As seen in the transcript, the initial responses from Paul Christoforo of Ocean Marketing, the PR contact for iControl (the manufacturers and distributors of Kotkin’s design), were short and still vague. But then tempers flared, and Christoforo stepped over the line, attacking his own customer: “put on your big boy hat and wait it out like everyone else. The benefit is a token of our appreaciation for everyone no one is special including you or any first time buyer . Feel free to cancel we need the units were back ordered 11,000 units so your 2 will be gone fast. Maybe I’ll put them on eBay for 150.00 myself. Have a good day Dan.”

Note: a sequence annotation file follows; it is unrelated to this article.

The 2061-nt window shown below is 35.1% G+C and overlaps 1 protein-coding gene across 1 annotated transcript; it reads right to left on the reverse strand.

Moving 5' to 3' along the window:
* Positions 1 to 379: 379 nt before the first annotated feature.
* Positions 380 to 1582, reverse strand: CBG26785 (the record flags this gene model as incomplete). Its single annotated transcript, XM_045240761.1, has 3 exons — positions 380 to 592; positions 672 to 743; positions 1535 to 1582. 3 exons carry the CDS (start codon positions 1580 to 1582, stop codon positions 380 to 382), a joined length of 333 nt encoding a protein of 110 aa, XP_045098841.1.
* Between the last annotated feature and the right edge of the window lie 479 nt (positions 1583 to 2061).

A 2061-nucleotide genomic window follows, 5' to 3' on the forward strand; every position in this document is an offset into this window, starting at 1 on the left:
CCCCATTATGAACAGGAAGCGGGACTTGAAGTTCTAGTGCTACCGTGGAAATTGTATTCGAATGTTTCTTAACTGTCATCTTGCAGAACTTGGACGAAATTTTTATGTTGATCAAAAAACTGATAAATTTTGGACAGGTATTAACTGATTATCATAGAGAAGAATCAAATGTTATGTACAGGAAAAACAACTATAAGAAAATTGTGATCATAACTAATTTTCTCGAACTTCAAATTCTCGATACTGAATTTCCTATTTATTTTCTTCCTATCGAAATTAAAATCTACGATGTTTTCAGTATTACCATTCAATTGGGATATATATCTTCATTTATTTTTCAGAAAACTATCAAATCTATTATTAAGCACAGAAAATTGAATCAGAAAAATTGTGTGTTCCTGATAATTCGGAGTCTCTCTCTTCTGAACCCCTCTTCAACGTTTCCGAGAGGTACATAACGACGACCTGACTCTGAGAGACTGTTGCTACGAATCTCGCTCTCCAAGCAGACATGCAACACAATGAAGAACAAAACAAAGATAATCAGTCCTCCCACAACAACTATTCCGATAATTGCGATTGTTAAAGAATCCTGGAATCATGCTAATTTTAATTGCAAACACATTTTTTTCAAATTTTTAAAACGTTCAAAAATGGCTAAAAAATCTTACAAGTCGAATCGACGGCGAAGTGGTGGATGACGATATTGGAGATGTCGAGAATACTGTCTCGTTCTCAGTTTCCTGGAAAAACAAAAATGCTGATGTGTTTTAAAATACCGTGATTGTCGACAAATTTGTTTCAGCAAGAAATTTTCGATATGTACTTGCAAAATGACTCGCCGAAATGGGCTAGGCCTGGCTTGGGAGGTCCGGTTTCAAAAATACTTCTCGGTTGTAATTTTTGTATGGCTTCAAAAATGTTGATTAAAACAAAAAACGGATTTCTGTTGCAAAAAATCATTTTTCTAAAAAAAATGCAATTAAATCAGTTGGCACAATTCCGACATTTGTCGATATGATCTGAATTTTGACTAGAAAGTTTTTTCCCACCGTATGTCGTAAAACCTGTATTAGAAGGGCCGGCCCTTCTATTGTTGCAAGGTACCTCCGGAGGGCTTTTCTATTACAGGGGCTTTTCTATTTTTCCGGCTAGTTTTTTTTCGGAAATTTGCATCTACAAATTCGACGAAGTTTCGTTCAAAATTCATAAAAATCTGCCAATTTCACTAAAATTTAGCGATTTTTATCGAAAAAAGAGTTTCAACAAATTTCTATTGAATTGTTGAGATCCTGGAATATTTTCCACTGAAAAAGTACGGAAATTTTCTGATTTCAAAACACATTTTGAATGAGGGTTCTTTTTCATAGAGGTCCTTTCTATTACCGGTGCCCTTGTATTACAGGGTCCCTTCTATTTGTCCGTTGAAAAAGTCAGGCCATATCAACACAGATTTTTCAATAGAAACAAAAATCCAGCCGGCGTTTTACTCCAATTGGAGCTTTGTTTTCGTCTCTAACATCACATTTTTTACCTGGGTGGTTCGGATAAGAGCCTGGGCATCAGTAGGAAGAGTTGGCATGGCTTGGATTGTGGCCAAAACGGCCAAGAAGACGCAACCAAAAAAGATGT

That sparked the entire fiasco. Christoforo continued to be rude and flippant in correspondence with Dave, as well as others, including Krahulik.

The Avenger Controller, object that started the customer service fiasco for Ocean Marketing.

The Internet Intervenes

Christoforo was nonplussed by Dave’s contacts in the e-mails. Even when Krahulik himself got involved, Christoforo did not believe Krahulik was who he said he was, and laughed at the idea that this negative publicity was going to impact his marketing. The conversation sort of soars from that point as Christoforo has it out with Krahulik. Christoforo threatens to initiate a smear campaign against the comic strip and Krahulik just posts the entirety of the e-mails, along with Christoforo’s information. With battle lines drawn, and sides chosen, the internet steps in — since Penny Arcade is indeed a very widely read web comic, it gets a lot of attention, especially from gamers who would all be potential customers for the product Christoforo is marketing.